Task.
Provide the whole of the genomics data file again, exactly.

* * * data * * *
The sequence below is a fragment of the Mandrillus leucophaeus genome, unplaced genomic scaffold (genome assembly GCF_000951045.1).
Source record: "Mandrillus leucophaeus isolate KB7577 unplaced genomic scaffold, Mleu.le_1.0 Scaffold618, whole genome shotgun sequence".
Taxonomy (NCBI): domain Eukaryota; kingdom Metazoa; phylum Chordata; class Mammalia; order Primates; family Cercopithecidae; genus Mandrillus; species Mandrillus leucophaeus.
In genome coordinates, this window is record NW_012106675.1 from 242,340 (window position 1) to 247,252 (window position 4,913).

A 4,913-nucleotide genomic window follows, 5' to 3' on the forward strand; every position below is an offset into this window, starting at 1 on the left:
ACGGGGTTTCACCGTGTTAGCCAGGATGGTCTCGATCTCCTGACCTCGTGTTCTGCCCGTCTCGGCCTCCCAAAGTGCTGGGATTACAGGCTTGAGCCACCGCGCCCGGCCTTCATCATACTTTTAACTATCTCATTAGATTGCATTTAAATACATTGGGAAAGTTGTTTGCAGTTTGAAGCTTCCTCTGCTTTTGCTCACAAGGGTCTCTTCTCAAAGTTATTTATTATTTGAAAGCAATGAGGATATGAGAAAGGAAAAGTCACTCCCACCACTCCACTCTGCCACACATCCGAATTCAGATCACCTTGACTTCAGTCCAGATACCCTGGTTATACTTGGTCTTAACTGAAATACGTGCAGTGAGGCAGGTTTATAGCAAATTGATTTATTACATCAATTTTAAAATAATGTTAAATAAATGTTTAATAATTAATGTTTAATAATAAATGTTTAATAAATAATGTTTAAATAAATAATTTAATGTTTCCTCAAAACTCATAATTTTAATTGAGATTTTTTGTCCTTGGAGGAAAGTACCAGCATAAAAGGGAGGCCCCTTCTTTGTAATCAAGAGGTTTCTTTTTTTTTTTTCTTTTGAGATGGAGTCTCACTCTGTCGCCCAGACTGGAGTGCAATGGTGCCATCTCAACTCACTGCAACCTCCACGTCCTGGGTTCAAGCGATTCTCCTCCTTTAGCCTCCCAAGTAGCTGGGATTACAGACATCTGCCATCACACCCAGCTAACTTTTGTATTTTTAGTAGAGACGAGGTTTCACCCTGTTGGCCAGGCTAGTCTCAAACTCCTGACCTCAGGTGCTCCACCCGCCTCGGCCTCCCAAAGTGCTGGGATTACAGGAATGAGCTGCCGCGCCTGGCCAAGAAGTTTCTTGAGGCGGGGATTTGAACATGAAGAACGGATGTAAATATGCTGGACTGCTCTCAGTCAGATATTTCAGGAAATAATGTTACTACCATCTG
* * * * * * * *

The sequence below is a fragment of the Mandrillus leucophaeus genome, unplaced genomic scaffold (genome assembly GCF_000951045.1).
Source record: "Mandrillus leucophaeus isolate KB7577 unplaced genomic scaffold, Mleu.le_1.0 Scaffold618, whole genome shotgun sequence".
Taxonomy (NCBI): domain Eukaryota; kingdom Metazoa; phylum Chordata; class Mammalia; order Primates; family Cercopithecidae; genus Mandrillus; species Mandrillus leucophaeus.
In genome coordinates, this window is record NW_012106675.1 from 242,340 (window position 1) to 247,252 (window position 4,913).

A 4,913-nucleotide genomic window follows, 5' to 3' on the forward strand; every position below is an offset into this window, starting at 1 on the left:
ACGGGGTTTCACCGTGTTAGCCAGGATGGTCTCGATCTCCTGACCTCGTGTTCTGCCCGTCTCGGCCTCCCAAAGTGCTGGGATTACAGGCTTGAGCCACCGCGCCCGGCCTTCATCATACTTTTAACTATCTCATTAGATTGCATTTAAATACATTGGGAAAGTTGTTTGCAGTTTGAAGCTTCCTCTGCTTTTGCTCACAAGGGTCTCTTCTCAAAGTTATTTATTATTTGAAAGCAATGAGGATATGAGAAAGGAAAAGTCACTCCCACCACTCCACTCTGCCACACATCCGAATTCAGATCACCTTGACTTCAGTCCAGATACCCTGGTTATACTTGGTCTTAACTGAAATACGTGCAGTGAGGCAGGTTTATAGCAAATTGATTTATTACATCAATTTTAAAATAATGTTAAATAAATGTTTAATAATTAATGTTTAATAATAAATGTTTAATAAATAATGTTTAAATAAATAATTTAATGTTTCCTCAAAACTCATAATTTTAATTGAGATTTTTTGTCCTTGGAGGAAAGTACCAGCATAAAAGGGAGGCCCCTTCTTTGTAATCAAGAGGTTTCTTTTTTTTTTTTCTTTTGAGATGGAGTCTCACTCTGTCGCCCAGACTGGAGTGCAATGGTGCCATCTCAACTCACTGCAACCTCCACGTCCTGGGTTCAAGCGATTCTCCTCCTTTAGCCTCCCAAGTAGCTGGGATTACAGACATCTGCCATCACACCCAGCTAACTTTTGTATTTTTAGTAGAGACGAGGTTTCACCCTGTTGGCCAGGCTAGTCTCAAACTCCTGACCTCAGGTGCTCCACCCGCCTCGGCCTCCCAAAGTGCTGGGATTACAGGAATGAGCTGCCGCGCCTGGCCAAGAAGTTTCTTGAGGCGGGGATTTGAACATGAAGAACGGATGTAAATATGCTGGACTGCTCTCAGTCAGATATTTCAGGAAATAATGTTACTACCATCTG